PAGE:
The barista looked at the empty counter, confused. I stood there, mouth open, coffee in hand. Could they not see the coffee either?
“Sorry sir, I’ll make another,” after a solid twenty seconds of searching the counter, the barista finally said.
I could get used to this. I strolled out of the shop, sipping my free coffee and for the first time in a while, a grin spread over my face.
I got into somewhat of a routine, taking only what I need, and treating myself to something “unnecessary” once a month. After a while, being invisible got old. At least when I was visible, but background noise, I talked to people some. I like to think I had a connection to the hot dog vendor. I bought hot dogs quite often, so he knew my order. After a while, he would just smile at me and prepare my order without a word. I’d pay him twice as much as necessary, exchange a nod, and enjoy my perfectly made hot dog. Now there was none of that. I’d have to wait until someone ordered a hot dog and let it sit on the counter for a second, swiping it and accepting the toppings that came with it.
I missed those kinds of connections. I suppose I needed people more than I originally thought. Occasionally, I would stand in the middle of a crowded place and scream at the top of my lungs, hoping that someone would notice me. Just one person. I didn’t need much. Just someone to look at me.
After showers, I would smear the fog off the mirror, staring at my reflection as the condensation dropped down the mirror, similar to the tears on my face. I’d wipe them away ferociously and stare hard at myself. Green eyes with bags under them, uneven splotches of freckles, wet, wavy hair. I always remembered The Bell Jar, and listened to my heart as I slowly inhaled and exhaled. I am, I am, I am, I repeated in sync with my beating heart. I am. I may be invisible, but I am here. I may not be able to be seen, but I am.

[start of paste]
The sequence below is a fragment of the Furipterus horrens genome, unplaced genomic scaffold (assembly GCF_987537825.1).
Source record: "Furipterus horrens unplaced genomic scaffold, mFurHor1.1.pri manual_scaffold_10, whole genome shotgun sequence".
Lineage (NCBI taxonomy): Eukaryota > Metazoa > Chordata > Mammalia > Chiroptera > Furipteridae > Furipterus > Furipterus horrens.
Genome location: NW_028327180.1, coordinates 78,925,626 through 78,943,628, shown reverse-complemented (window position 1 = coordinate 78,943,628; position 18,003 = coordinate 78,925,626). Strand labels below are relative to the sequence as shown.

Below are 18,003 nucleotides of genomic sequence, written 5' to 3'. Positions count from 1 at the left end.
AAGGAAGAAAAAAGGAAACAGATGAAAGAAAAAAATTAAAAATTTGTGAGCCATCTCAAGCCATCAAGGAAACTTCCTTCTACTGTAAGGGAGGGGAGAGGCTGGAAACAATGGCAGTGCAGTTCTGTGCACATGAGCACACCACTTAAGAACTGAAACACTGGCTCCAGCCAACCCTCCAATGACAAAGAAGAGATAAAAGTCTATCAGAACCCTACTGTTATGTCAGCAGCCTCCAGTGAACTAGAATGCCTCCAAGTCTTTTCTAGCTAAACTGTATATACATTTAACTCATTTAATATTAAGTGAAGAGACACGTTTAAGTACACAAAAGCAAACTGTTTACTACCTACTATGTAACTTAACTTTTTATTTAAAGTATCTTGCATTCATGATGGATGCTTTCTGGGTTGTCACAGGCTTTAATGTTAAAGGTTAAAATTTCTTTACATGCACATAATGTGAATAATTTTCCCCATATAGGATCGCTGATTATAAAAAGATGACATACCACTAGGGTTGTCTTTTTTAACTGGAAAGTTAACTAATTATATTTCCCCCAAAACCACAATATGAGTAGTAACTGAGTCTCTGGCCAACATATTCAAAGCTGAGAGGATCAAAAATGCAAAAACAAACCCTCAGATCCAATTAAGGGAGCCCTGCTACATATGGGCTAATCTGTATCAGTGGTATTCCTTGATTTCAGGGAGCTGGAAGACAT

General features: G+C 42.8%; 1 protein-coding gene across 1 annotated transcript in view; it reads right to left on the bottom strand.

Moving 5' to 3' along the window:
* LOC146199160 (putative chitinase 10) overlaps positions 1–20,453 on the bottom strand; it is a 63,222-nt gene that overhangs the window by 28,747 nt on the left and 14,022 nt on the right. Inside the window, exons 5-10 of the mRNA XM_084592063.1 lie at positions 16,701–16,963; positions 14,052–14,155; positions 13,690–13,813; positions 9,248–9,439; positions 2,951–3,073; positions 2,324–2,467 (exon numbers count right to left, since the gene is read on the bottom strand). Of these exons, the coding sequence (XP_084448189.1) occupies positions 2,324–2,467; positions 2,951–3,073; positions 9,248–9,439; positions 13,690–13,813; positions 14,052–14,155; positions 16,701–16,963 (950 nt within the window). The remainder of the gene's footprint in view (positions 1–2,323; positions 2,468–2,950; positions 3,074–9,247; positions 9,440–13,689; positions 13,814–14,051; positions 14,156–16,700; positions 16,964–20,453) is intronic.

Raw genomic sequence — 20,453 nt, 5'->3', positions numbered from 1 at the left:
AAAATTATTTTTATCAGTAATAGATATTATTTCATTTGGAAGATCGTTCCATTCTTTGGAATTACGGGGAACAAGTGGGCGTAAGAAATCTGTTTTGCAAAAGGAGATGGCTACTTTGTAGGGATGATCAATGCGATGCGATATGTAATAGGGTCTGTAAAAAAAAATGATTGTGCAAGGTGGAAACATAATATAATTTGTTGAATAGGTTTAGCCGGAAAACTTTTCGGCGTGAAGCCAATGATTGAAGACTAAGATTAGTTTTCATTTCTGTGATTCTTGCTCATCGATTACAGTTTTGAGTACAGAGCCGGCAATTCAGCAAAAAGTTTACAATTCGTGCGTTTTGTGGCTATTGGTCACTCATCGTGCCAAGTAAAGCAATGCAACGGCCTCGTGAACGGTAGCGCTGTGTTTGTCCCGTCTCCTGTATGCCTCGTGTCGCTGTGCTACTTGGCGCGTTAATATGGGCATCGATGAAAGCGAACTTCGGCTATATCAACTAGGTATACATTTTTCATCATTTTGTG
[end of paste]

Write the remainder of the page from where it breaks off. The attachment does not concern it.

In the middle of a crowdered park, I screamed. “I AM! I AM HERE!” I stood on the side of a large fountain, my hands up, stretch towards the sky. I stepped down once I felt the screams release some of the tension built up in my soul. “If a therapist could hear me or see me right now, they’d think I’d lost my marbles. Maybe I have lost them… Yeah, I’ve definitely lost them,” I sighed. It hurt to watch families talk and laugh together, friends have deep conversations, couples hold hands and look lovingly into each other’s eyes. Would I really have none of that? Ever? I know I had always been a loner, but I still had a sense of hope in my heart to find at least one person I could talk to, one person to share my simple life with.
I looked across the park and saw a girl under a tree. Her legs were stretched out, the leaves protecting her skin from the bright rays of the sun. Her blonde hair flowed with the wind, but somehow didn’t get in her face. She was intently reading a large novel, about a third of the way through. She looked like she wasn’t moving anytime soon. I wandered closer to her, trying to get a look at the name of the book. When I was about three feet away, hovering awkwardly, she looked up at me. At me. I froze and blinked. A couple of seconds passed, us just staring at each other blankly.
Then, a smile crept on her face, coyly, “I was wondering if you could see me, ‘I am.'”